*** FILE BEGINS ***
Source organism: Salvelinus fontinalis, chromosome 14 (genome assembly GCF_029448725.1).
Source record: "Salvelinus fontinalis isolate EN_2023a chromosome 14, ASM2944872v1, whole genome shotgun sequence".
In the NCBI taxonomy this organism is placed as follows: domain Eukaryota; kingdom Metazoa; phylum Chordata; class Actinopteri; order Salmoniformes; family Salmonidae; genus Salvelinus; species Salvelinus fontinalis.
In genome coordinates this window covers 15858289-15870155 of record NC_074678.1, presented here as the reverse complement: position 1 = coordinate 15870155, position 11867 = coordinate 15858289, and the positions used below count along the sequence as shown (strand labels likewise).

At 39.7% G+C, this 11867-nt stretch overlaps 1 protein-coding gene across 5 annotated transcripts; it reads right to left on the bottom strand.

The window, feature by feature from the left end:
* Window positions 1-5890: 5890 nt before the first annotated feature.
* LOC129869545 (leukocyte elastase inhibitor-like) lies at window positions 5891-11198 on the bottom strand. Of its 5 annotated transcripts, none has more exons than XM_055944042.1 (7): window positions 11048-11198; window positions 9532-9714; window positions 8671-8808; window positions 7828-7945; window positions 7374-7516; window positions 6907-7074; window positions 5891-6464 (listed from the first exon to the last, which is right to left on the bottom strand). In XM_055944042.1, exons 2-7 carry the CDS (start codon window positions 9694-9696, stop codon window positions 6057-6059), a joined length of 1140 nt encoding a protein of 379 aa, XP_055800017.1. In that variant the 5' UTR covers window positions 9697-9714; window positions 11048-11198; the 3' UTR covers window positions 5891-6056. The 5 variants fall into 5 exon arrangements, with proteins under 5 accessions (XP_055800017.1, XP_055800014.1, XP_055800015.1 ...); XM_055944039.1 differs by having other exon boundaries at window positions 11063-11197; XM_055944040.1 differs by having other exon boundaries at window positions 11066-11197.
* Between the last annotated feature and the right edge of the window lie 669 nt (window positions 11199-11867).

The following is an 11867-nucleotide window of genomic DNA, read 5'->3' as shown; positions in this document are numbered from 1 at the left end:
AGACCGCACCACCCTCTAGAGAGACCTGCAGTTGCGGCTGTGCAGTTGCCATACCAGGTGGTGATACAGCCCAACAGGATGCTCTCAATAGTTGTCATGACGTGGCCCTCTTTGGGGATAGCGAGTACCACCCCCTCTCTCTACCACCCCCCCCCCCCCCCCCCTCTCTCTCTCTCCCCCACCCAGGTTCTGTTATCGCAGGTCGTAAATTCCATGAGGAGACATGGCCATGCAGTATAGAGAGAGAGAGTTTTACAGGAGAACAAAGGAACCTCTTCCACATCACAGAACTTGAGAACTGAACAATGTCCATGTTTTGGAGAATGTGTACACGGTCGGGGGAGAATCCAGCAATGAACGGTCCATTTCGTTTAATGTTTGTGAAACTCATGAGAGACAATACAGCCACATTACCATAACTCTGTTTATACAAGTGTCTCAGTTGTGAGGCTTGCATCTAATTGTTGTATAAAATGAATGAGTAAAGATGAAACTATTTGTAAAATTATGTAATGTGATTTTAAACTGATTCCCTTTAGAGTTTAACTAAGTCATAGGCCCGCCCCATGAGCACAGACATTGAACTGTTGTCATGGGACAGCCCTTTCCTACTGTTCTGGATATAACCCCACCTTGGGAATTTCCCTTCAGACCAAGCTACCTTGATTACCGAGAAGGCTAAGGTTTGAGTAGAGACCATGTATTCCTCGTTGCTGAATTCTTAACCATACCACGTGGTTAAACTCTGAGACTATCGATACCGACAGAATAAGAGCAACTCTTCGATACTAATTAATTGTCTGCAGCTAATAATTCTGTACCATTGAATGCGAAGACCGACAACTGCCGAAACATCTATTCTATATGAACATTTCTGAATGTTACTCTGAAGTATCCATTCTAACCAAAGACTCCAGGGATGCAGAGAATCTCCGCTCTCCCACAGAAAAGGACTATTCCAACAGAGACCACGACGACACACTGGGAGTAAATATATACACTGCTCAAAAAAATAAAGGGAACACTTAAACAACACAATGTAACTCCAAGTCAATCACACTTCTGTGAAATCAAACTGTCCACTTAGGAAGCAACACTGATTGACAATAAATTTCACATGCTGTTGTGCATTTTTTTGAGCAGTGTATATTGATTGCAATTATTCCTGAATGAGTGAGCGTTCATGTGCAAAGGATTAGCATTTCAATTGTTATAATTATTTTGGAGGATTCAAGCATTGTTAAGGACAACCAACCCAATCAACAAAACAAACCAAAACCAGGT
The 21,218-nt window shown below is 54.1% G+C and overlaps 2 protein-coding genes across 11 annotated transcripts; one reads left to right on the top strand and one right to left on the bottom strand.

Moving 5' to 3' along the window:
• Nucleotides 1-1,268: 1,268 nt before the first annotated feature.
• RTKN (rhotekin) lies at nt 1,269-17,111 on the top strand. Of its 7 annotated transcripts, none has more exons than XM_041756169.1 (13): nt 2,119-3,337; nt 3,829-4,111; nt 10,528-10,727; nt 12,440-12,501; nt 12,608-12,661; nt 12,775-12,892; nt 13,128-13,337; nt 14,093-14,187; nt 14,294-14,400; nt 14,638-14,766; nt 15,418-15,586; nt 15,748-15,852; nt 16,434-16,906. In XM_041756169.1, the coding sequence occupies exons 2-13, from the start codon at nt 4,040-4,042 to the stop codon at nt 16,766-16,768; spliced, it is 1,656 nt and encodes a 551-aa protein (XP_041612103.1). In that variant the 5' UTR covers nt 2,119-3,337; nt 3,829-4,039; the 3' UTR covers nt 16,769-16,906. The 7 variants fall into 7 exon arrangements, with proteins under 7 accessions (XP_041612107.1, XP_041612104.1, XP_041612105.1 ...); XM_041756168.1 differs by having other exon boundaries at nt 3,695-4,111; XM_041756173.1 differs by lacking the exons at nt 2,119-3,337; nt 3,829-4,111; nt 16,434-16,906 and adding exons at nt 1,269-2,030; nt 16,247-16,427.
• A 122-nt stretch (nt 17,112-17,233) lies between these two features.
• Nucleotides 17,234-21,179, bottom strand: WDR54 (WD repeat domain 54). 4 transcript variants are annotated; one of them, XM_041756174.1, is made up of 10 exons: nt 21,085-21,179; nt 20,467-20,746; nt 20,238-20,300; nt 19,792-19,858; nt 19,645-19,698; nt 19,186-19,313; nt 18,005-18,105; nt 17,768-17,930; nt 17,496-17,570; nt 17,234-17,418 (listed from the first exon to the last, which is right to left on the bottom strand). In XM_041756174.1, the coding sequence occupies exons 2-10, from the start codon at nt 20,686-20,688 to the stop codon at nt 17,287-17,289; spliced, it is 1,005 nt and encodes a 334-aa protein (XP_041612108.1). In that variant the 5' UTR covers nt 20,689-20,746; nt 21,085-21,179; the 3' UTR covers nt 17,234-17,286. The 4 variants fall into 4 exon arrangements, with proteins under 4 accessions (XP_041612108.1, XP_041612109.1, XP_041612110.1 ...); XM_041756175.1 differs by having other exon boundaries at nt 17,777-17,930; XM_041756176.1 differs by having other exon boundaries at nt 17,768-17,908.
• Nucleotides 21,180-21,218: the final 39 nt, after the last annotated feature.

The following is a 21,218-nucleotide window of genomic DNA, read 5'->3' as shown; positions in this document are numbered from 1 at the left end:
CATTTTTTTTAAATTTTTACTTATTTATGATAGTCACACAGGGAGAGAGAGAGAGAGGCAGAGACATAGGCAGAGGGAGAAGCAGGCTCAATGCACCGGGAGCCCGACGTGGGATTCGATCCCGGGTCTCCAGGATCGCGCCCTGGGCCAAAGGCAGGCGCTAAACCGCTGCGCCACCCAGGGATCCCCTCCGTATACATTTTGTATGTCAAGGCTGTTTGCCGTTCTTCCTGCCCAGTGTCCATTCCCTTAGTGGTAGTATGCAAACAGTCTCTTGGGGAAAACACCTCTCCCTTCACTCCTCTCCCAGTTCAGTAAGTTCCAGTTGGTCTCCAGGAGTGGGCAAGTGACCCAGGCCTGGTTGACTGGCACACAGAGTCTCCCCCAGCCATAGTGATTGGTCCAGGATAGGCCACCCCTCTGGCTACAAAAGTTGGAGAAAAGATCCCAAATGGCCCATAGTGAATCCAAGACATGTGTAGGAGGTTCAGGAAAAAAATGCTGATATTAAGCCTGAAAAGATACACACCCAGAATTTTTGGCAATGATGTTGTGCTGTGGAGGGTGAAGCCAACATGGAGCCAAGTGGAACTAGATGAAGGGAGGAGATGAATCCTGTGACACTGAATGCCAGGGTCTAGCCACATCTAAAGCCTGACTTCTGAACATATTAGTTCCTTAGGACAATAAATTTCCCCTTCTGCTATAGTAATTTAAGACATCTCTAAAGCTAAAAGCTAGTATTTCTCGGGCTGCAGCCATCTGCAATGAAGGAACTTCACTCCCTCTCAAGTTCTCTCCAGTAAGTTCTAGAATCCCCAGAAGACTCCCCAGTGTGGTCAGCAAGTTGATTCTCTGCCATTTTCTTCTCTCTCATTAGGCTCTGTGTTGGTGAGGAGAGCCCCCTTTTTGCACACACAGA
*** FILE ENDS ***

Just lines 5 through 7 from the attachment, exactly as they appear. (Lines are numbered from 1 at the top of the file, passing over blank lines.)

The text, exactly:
At 39.7% G+C, this 11867-nt stretch overlaps 1 protein-coding gene across 5 annotated transcripts; it reads right to left on the bottom strand.

The window, feature by feature from the left end:
* Window positions 1-5890: 5890 nt before the first annotated feature.